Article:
Red tide concerns continue


Port Isabel-South Padre Press

Red tide continues to concern Laguna Madre residents as fish kills have been spotted daily along  South Padre Island’s gulfside beaches, as well as bayside accesses on both the Island and the mainland in Port Isabel.

According to red tide status updates available on the Texas Parks and Wildlife Department (TPWD) website, moderate to high concentrations of red tide were reported along City beaches as of Monday, Sept. 28, the most recent day for which data was available.

Red Tide Rangers, working in conjunction with the UTRGV Coastal Studies Laboratory (CSL) on South Padre Island, have reported “high cell counts of Karenia brevis in the surf at Isla Blanca Park, at the boat ramp in Isla Blanca Park and in the Brazos Santiago Pass as of 8:30 a.m. (Wednesday) morning,” according to a statement released by  CSL staffer, Lorena Longoria.


Local officials have scrambled to deal with the fallout from the toxic alga, including efforts to remove dead fish from city and county beaches, as well as making accommodations for various public events scheduled for this weekend.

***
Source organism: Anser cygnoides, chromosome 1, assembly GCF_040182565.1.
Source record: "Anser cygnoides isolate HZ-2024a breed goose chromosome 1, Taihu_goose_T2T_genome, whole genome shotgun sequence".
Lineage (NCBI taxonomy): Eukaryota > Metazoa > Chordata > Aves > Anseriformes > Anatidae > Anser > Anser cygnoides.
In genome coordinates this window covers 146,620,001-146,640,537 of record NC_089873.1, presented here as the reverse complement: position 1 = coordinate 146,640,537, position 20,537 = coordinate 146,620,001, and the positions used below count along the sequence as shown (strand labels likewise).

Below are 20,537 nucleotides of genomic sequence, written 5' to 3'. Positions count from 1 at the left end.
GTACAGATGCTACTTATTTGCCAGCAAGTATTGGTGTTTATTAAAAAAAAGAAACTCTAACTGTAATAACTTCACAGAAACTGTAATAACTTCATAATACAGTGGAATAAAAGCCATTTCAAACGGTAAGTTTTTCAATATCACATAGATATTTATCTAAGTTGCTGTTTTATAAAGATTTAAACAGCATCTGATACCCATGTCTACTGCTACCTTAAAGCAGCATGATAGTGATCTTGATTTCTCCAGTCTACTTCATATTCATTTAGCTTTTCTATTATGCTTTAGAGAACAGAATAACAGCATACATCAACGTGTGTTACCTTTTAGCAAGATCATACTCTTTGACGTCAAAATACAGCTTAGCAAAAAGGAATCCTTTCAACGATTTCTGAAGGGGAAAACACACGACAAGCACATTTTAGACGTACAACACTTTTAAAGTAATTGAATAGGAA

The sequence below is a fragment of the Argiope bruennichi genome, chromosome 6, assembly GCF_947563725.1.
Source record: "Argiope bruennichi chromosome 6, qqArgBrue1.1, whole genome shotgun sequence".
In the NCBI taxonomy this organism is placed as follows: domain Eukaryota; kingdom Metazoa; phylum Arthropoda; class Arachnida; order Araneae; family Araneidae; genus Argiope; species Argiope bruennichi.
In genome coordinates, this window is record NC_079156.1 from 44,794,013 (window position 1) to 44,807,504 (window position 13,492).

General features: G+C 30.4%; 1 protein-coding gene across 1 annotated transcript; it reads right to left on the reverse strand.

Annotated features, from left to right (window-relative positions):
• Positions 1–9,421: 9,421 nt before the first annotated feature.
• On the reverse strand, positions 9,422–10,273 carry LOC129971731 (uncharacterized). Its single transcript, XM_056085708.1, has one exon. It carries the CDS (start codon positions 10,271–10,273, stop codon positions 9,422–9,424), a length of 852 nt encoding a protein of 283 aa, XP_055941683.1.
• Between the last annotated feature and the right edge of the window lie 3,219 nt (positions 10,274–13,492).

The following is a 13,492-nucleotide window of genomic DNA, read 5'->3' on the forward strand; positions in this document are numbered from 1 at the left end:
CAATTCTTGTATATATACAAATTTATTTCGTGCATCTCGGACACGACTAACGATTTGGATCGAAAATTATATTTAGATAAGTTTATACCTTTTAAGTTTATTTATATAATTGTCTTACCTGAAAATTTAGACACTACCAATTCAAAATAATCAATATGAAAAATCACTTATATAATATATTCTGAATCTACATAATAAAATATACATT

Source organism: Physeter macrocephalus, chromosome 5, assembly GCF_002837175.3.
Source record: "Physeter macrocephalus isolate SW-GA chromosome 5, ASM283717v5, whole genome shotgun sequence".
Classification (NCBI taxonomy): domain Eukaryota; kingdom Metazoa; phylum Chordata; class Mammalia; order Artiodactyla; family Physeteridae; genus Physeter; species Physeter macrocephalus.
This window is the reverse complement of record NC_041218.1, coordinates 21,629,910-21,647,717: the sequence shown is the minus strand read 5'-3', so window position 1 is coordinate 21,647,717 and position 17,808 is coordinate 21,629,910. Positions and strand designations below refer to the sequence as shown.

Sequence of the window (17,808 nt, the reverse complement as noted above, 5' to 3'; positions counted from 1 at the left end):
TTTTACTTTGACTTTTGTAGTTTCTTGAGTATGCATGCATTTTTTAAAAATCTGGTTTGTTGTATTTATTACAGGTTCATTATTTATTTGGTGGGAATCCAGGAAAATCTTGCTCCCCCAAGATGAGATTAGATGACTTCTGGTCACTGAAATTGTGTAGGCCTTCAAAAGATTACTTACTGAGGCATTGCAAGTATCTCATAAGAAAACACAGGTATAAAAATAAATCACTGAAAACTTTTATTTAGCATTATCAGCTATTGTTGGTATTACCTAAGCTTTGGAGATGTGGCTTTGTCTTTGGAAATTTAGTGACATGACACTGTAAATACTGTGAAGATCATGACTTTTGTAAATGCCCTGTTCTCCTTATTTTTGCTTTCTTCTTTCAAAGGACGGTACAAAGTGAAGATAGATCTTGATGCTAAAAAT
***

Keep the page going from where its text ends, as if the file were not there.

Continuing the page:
“With the presence of red tide on South Padre Island, city officials have been closely monitoring cell concentrations and maintaining the cleanliness of our beaches,” said copywriter Nancy Botello in a statement released by the City Wednesday.

“City crews have been on the beaches every morning to clean up any fish that have washed ashore; the fish are then buried at the top of the dunes,” according to the statement.

“With Sandcastle Days taking place this weekend the City of South Padre Island will be taking extra precautions to keep the event running smoothly,” said Botello in the statement, adding that dust masks will be made available during the event, which is being hosted by Clayton’s Beach Bar.

Despite water samples still testing positive for moderate to high levels of the alga, things seem to be improving. On social media, local surfers have reported smaller fish kills and less severe respiratory symptoms.

For more information on the current status of red tide, visit online at


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